Hydrometeorological processes in semi-arid western India: insights from long term isotope record of daily precipitation

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dc.contributor.author Oza, Harsh
dc.contributor.author Padhya, Virendra
dc.contributor.author Ganguly, Akash
dc.contributor.author Saikranthi, K.
dc.contributor.author Rao, T. N.
dc.contributor.author Deshpande, R. D.
dc.date.accessioned 2020-02-22T06:10:46Z
dc.date.available 2020-02-22T06:10:46Z
dc.date.issued 2020-01
dc.identifier.citation Oza, Harsh; Padhya, Virendra; Ganguly, Akash; Saikranthi, K.; Rao, T. N. and Deshpande, R. D., "Hydrometeorological processes in semi-arid western India: insights from long term isotope record of daily precipitation", Climate Dynamics, DOI: 10.1007/s00382-020-05136-2, Jan. 2020. en_US
dc.identifier.issn 0930-7575
dc.identifier.issn 1432-0894
dc.identifier.uri https://doi.org/10.1007/s00382-020-05136-2
dc.identifier.uri https://repository.iitgn.ac.in/handle/123456789/5138
dc.description.abstract Long term (2005�2016) daily precipitation isotope data (?18O, ?D and d-excess) from Ahmedabad in semi-arid Western India are examined in light of various meteorological parameters and air parcel trajectories to identify prominent patterns in the isotopic character and discern the underlying hydrometeorological processes. One of the most prominent and systematic annual patterns is the isotopic depletion (average ?18O: ??2.5� in Jun�Jul; ??5.2� in Aug�Sept) in the second half of the Indian Summer Monsoon (ISM), which is observed in the 11 out of the 12 years of this study. Four geographically feasible causal factors have been examined if they contribute to observed late monsoon isotopic depletion. These factors are: (1) increased contribution of terrestrially recycled vapor; (2) intra-seasonal change in sea-surface, surface-air and cloud base temperatures; (3) increased rain-out fraction from marine vapor parcel; and (4) increase in relative proportion of convective rain. It is inferred from the present study that isotopic depletion in the second half of ISM is associated with: (1) increased contribution (45% from 36%) of terrestrially recycled moisture; (2) 1.9� C lower cloud base temperature; (3) increased rainout fraction due to decreased wind velocity (6.9 m/s from 8.8 m/s); and (4) an increase of 22.3% in the proportion of convective rain. Daily rain events with atypical isotopic composition (20�?<?d-excess?<?0�) are ascribed mainly to local weather perturbations causing sudden updraft of moist air facilitating terrestrial recycling of water vapor.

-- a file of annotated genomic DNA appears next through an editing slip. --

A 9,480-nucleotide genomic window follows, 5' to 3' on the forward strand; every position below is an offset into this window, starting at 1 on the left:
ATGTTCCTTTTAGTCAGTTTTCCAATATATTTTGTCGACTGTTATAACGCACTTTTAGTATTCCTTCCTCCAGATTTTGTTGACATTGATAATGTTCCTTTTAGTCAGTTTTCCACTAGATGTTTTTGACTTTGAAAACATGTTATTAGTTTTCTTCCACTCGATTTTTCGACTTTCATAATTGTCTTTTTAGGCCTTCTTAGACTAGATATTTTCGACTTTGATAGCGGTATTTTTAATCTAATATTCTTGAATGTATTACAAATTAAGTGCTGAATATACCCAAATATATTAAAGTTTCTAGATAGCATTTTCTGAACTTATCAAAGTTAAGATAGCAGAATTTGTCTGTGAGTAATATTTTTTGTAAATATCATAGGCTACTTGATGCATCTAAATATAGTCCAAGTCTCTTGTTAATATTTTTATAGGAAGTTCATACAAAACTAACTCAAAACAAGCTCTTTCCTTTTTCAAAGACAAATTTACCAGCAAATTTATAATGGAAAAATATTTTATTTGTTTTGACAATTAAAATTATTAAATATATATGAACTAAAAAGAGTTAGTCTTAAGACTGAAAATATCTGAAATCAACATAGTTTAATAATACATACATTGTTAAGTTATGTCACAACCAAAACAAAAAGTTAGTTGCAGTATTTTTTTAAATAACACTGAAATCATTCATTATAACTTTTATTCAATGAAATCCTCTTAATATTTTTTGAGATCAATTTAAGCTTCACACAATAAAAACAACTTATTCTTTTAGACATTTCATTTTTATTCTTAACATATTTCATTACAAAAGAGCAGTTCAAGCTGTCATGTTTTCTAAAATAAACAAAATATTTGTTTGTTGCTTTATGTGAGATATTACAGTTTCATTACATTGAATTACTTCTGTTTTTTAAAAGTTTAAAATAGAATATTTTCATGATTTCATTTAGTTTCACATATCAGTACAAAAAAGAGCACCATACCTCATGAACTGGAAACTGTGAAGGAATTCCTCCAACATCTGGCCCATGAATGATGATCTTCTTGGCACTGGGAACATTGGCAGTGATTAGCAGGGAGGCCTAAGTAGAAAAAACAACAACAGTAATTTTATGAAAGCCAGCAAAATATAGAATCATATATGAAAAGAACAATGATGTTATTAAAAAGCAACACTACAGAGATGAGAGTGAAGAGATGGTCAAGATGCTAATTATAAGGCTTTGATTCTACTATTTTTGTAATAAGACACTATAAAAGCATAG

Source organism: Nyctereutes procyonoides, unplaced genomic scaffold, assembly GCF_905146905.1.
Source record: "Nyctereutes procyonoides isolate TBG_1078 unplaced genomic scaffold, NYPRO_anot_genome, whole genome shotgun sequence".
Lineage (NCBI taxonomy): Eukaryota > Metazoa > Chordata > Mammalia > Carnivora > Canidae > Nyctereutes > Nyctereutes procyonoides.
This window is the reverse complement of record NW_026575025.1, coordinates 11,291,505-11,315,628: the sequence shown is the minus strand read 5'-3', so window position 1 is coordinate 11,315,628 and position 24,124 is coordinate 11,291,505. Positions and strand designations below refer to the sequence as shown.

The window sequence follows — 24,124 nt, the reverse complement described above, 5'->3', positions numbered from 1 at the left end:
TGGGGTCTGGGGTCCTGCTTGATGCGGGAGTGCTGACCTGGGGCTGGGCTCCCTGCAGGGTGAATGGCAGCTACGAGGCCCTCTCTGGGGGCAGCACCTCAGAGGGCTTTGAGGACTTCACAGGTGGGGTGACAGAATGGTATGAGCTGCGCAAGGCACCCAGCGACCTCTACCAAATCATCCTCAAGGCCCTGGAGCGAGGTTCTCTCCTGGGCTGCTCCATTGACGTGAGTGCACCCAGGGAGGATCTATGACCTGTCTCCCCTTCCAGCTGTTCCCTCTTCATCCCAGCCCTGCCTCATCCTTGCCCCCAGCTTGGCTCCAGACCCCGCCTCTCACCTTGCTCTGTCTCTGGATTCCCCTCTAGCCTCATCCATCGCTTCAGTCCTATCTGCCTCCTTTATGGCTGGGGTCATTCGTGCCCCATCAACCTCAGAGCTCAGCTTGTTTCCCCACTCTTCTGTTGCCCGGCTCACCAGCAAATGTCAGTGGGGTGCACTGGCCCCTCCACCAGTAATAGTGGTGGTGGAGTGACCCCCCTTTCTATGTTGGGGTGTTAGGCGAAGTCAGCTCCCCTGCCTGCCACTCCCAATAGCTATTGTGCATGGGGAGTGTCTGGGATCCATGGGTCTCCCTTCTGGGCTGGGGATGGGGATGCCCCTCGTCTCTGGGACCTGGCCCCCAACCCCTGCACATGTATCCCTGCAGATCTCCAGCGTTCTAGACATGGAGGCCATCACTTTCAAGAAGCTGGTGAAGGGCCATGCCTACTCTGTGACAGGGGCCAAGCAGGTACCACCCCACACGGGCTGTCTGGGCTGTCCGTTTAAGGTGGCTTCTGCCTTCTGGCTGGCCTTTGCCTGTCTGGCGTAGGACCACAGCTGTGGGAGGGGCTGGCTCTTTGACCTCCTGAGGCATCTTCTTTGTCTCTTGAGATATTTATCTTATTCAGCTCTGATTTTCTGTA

dc.description.statementofresponsibility by Harsh Oza, Virendra Padhya, Akash Ganguly, K. Saikranthi, T. N. Rao and R. D. Deshpande
dc.language.iso en_US en_US
dc.publisher Springer en_US
dc.subject Stable isotopes en_US
dc.subject Precipitation en_US
dc.subject Western India en_US
dc.subject Indian summer monsoon en_US
dc.subject Recycling en_US
dc.title Hydrometeorological processes in semi-arid western India: insights from long term isotope record of daily precipitation en_US
dc.type Article en_US
dc.relation.journal Climate Dynamics


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